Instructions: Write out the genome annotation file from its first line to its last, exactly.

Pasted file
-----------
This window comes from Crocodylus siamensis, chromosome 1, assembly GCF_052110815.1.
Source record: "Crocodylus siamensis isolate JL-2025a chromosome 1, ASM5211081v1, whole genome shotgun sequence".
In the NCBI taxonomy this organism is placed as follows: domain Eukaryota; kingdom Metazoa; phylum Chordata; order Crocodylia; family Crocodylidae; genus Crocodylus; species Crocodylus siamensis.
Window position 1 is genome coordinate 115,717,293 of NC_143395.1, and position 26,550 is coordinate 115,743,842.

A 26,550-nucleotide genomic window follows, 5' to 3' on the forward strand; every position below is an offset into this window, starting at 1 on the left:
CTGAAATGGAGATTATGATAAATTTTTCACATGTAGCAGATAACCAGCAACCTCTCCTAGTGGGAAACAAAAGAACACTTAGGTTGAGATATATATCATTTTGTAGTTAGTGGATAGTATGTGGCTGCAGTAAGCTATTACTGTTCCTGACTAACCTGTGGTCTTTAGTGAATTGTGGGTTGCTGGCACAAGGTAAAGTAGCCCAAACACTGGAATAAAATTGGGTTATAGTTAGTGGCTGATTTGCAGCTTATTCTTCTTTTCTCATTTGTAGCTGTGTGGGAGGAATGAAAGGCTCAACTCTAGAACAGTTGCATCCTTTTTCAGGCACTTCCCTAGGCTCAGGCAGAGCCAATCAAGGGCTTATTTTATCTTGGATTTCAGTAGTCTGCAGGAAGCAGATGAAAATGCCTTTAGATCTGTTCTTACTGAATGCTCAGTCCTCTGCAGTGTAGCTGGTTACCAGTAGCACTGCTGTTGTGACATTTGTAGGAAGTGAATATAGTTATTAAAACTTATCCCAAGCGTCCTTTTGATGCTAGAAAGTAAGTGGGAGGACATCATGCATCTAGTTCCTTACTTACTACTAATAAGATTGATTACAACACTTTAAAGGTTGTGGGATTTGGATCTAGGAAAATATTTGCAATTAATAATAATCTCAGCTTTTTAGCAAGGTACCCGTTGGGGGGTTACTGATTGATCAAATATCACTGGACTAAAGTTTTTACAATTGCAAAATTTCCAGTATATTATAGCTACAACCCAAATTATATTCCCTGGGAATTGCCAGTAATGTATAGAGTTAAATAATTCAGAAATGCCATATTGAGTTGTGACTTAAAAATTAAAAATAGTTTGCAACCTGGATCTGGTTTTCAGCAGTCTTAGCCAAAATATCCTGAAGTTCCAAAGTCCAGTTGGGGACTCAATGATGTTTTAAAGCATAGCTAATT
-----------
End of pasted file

This window comes from Crocodylus siamensis, chromosome 1, assembly GCF_052110815.1.
Source record: "Crocodylus siamensis isolate JL-2025a chromosome 1, ASM5211081v1, whole genome shotgun sequence".
In the NCBI taxonomy this organism is placed as follows: domain Eukaryota; kingdom Metazoa; phylum Chordata; order Crocodylia; family Crocodylidae; genus Crocodylus; species Crocodylus siamensis.
Window position 1 is genome coordinate 115,717,293 of NC_143395.1, and position 26,550 is coordinate 115,743,842.

A 26,550-nucleotide genomic window follows, 5' to 3' on the forward strand; every position below is an offset into this window, starting at 1 on the left:
CTGAAATGGAGATTATGATAAATTTTTCACATGTAGCAGATAACCAGCAACCTCTCCTAGTGGGAAACAAAAGAACACTTAGGTTGAGATATATATCATTTTGTAGTTAGTGGATAGTATGTGGCTGCAGTAAGCTATTACTGTTCCTGACTAACCTGTGGTCTTTAGTGAATTGTGGGTTGCTGGCACAAGGTAAAGTAGCCCAAACACTGGAATAAAATTGGGTTATAGTTAGTGGCTGATTTGCAGCTTATTCTTCTTTTCTCATTTGTAGCTGTGTGGGAGGAATGAAAGGCTCAACTCTAGAACAGTTGCATCCTTTTTCAGGCACTTCCCTAGGCTCAGGCAGAGCCAATCAAGGGCTTATTTTATCTTGGATTTCAGTAGTCTGCAGGAAGCAGATGAAAATGCCTTTAGATCTGTTCTTACTGAATGCTCAGTCCTCTGCAGTGTAGCTGGTTACCAGTAGCACTGCTGTTGTGACATTTGTAGGAAGTGAATATAGTTATTAAAACTTATCCCAAGCGTCCTTTTGATGCTAGAAAGTAAGTGGGAGGACATCATGCATCTAGTTCCTTACTTACTACTAATAAGATTGATTACAACACTTTAAAGGTTGTGGGATTTGGATCTAGGAAAATATTTGCAATTAATAATAATCTCAGCTTTTTAGCAAGGTACCCGTTGGGGGGTTACTGATTGATCAAATATCACTGGACTAAAGTTTTTACAATTGCAAAATTTCCAGTATATTATAGCTACAACCCAAATTATATTCCCTGGGAATTGCCAGTAATGTATAGAGTTAAATAATTCAGAAATGCCATATTGAGTTGTGACTTAAAAATTAAAAATAGTTTGCAACCTGGATCTGGTTTTCAGCAGTCTTAGCCAAAATATCCTGAAGTTCCAAAGTCCAGTTGGGGACTCAATGATGTTTTAAAGCATAGCTAATT